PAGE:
When you receive an unsolicited image from someone else it can make you feel uncomfortable, particularly if you know the person but are not in an intimate relationship with them. To explore these concepts further, discuss the following questions:

    • How might you feel if you received an unsolicited nude?
    • Does the way you feel differ if the image is of a person you know rather than a stranger?
    • What is the best way to respond to the unsolicited image if you don’t want to receive any more?
    • How can you get help if the person is constantly sending unsolicited pics and they won’t stop even though you have asked them to?

Scenario: set some ground rules

Type: Page.

Duration: 2 minutes.

Source: The Good Society.

Summary: It’s important to establish rules and expectations of how sexting will work with a partner. In this scenario, a trusting and caring relationship allows this couple to negotiate and agree on what can be sent and what happens to the sexts once they’re sent. The Field Model helps work through key decision points.

Survey questions:

  1. Question number 1. If your partner sends you a nude pic, is it OK for you to send them one without asking? Answers
    1. a.Yes
    2. b.No
    3. c.Maybe
    Discussion points:

    Each time you are contemplating sending a nude pic it is a new decision on The Field Model. Just because your partner was a yes on The Field Model for sending you a sext, doesn’t mean they are automatically a Yes for you sending them a sext. You need to Stop, Ask and Listen and find out where they are on the Field Model rather than make the decision for them.

    To explore this concept further, discuss the following questions with the group:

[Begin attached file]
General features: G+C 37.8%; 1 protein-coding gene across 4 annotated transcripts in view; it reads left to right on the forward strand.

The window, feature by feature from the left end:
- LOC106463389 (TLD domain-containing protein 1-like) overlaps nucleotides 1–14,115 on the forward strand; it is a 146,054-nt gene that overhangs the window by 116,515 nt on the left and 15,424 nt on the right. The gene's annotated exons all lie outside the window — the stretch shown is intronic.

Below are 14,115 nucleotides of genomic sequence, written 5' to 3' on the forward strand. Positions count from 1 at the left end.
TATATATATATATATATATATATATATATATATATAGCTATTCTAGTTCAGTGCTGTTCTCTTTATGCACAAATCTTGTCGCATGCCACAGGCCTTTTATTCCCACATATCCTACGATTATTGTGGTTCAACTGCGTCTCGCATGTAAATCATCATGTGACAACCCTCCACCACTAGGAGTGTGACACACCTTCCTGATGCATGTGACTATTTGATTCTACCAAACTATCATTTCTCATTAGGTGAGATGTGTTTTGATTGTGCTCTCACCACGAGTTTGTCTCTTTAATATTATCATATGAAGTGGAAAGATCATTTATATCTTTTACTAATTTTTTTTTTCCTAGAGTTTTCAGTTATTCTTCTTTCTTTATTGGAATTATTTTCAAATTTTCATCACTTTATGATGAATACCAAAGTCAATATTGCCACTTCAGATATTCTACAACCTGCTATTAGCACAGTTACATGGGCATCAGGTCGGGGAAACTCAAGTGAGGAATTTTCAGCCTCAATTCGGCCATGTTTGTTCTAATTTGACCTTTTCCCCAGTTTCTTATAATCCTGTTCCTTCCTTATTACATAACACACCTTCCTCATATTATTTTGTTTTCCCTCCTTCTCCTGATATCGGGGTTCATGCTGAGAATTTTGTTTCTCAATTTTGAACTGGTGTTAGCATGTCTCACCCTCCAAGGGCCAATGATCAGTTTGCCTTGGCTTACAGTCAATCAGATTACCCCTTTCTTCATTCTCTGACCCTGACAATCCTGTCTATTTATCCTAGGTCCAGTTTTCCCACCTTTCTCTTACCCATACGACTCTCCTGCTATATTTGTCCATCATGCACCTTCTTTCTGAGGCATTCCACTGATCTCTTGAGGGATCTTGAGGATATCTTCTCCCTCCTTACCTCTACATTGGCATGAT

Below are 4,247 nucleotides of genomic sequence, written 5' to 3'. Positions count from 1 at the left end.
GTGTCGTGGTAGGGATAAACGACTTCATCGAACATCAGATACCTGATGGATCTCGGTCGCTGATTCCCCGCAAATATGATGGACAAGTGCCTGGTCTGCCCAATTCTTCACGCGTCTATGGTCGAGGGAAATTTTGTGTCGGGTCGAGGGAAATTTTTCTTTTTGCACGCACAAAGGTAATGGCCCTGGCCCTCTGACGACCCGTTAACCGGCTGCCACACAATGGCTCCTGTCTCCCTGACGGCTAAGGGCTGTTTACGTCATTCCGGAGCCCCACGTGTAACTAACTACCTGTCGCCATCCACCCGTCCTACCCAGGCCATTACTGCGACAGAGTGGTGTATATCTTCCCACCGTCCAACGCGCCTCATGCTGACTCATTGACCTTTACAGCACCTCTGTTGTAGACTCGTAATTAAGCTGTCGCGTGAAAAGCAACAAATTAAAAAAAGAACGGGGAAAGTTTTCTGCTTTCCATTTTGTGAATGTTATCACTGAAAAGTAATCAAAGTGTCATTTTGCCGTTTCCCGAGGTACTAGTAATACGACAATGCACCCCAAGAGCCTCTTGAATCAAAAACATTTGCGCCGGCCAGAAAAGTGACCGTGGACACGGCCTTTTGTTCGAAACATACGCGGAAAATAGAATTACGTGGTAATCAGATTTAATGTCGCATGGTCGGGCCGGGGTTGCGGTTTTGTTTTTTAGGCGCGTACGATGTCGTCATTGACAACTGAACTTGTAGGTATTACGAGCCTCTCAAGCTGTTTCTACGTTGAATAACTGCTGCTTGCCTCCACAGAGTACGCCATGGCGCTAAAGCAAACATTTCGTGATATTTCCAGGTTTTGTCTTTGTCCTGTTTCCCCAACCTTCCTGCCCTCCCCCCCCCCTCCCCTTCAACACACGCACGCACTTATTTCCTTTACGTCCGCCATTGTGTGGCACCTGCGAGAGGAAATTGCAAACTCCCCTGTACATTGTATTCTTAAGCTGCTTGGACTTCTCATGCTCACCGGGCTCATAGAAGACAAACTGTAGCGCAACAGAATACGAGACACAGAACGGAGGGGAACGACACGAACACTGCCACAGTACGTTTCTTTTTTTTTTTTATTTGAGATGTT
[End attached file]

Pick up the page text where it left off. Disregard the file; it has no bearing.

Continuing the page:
• Why is it a good idea to always Ask before sending a nude?
    • What things can go wrong if you send a nude without asking if the person wants it?

Scenario: no screenshots or saves

Type: Page.

Duration: 2 minutes.

Source: The Good Society.

Summary: Sexting can go wrong even when there are clear rules. In this scenario, an accidental breach of trust could cause real problems in the relationship. The Field Model helps work through key decision points.

Survey questions:

  1. Question number 1. If you were in Alex’s shoes, would you tell Lucy? Answers
    1. a.Yes
    2. b.No
    3. c.Maybe
  2. Question number 2. Who is to blame for Rem seeing Lucy’s nude pic? Answers
    1. a.Alex
    2. b.Lucy
    3. c.Rem
    Discussion points:

    Although Alex and Lucy had very clear rules about the sharing of images, Lucy’s nude pic was still seen by someone else. Lucy shared the image expecting that she could trust Alex to not show it to anyone else. Although Alex didn’t knowingly share Lucy’s image with other people, she did choose to view the image in a public place and that lead to Rem being able to see the pic.